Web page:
The trainers will take a close look at the horse as it walks over for it’s race and his behavior in the paddock. If they see signs of a physical ailment (sore, crooked leg, etc) that could be an indicator of future issues, we pass. If they like what they see, we move onto step 3.

Third, you fill out the claim slip EXACTLY and then drop it in the claim box in the racing office or the bookkeeper’s office depending on the racetrack. Any error and the claim is voided. For example, one claim slip was filled out at Keeneland Race Course but on the “track” line, the trainer wrote in “Keenland” rather than “Keeneland”. The missing “e” cost them the horse.

The claim box is locked and the claim slips time stamped. Various tracks have different deadlines to have the claim slip in: 5 minutes to post, post time, etc. When the gates open, the claim box is opened and, if you have the only claim in on a horse, it’s yours from that moment forward. Should the horse pick up a check in that race, it goes to the old owners, but should the horse suffer an injury – or worse – in the race, the horse belongs to the new owners. Minnesota, New York, California and Arkansas have rules to protect new owners against catastrophic injury, but very few other jurisdictions. When the horse comes back after the race, a track employee is there with a tag that is snapped onto the bridle and the horse heads off to the new barn.

Should there be more than one claim on a horse, a “shake” is instituted. In a case like this, each claim slip is given a number which corresponds to a number on a small pill/ball. The pills are placed in a bottle, shaken and tipped. The number of the claim slip that corresponds to the first pill out of the bottle wins the horse. A horse we were looking at for the Alumni group two years ago had 16 claim slips dropped on him, for example. Oaklawn, especially, is a real hotbed of claiming activity.


At a place like Oaklawn there are many large stables that will move on to championship meets at Churchill, Belmont, etc. They tend to have horses in their stables that aren’t talented enough to compete at the stakes or even allowance levels at this top tier track but may work very nicely for us here at Canterbury. Both trainers are already on the lookout for a horse that won’t make the cut with these stables but would be effective here.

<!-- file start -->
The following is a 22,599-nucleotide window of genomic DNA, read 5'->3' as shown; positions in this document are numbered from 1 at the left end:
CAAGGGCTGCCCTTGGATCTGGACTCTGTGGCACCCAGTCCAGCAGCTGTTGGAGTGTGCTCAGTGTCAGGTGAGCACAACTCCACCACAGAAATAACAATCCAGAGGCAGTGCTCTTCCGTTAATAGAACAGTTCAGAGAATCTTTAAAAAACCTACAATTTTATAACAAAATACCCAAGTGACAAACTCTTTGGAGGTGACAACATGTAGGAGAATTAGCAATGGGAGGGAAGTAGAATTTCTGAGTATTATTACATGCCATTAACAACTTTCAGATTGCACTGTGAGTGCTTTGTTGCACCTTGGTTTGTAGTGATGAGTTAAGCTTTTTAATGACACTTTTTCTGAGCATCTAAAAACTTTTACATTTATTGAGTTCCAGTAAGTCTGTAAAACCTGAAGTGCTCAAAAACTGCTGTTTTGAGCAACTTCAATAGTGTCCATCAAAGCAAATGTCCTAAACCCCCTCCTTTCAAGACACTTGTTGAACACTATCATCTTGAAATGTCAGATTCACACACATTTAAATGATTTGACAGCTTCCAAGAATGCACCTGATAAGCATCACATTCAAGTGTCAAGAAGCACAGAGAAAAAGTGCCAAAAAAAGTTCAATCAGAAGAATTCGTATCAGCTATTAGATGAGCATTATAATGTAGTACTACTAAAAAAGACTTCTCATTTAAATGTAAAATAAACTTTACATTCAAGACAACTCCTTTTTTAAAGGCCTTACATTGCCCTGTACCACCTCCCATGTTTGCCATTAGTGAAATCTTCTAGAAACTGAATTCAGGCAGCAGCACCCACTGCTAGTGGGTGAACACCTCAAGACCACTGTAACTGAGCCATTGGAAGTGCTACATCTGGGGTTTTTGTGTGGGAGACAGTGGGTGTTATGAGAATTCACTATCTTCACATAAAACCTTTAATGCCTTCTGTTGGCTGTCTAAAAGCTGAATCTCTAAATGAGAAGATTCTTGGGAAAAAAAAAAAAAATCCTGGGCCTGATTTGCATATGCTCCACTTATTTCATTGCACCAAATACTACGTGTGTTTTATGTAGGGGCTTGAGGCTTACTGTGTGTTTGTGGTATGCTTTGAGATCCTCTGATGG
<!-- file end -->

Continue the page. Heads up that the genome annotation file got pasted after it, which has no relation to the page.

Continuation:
The advantage with private purchases is you actually CAN walk into a barn and say “I want to buy some horses can I take a look at them?” You’re not dropping a claiming slip blindly and taking an educated bet on a horse and you can check them out more closely. As relationships are developed trainers know who they can trust to buy a solid horse from and who to avoid (the same can be said for claiming horses from people as well).

The downside is you may not be able to agree on a horse within your budget and the better horses that are relatively inexpensive tend to go very quickly.

However you look at it, the process has begun! Later this weekend we’ll share some of the qualities we look for when claiming horses.

If you have any questions, please fire away in the comments section. Remember, the Club is designed to be a learning experience and we presuppose no level of knowledge so there is no such thing as a bad or stupid question!


2 thoughts on “Getting Started

  1. Great information as always Ted, Thanks! As we watch races at Oaklawn today, if we see one of our trainers claim a horse how can we tell if they are claiming it for us or for another owner? Where is the first place we would be able to make that determination?

    • I usually put it up on Twitter (@CBY_Racing_Club) and the Club Facebook page right away (it’s quick and easy if I’m on the go somewhere). Also, they will announce the claim and put it on the screen with the new owner’s name. Usually that’s after the replay, but not always. And at some point that day, of course, I’ll put up a post here as well. To ease your mind for today, everything today is well out of our price range, but stay tuned!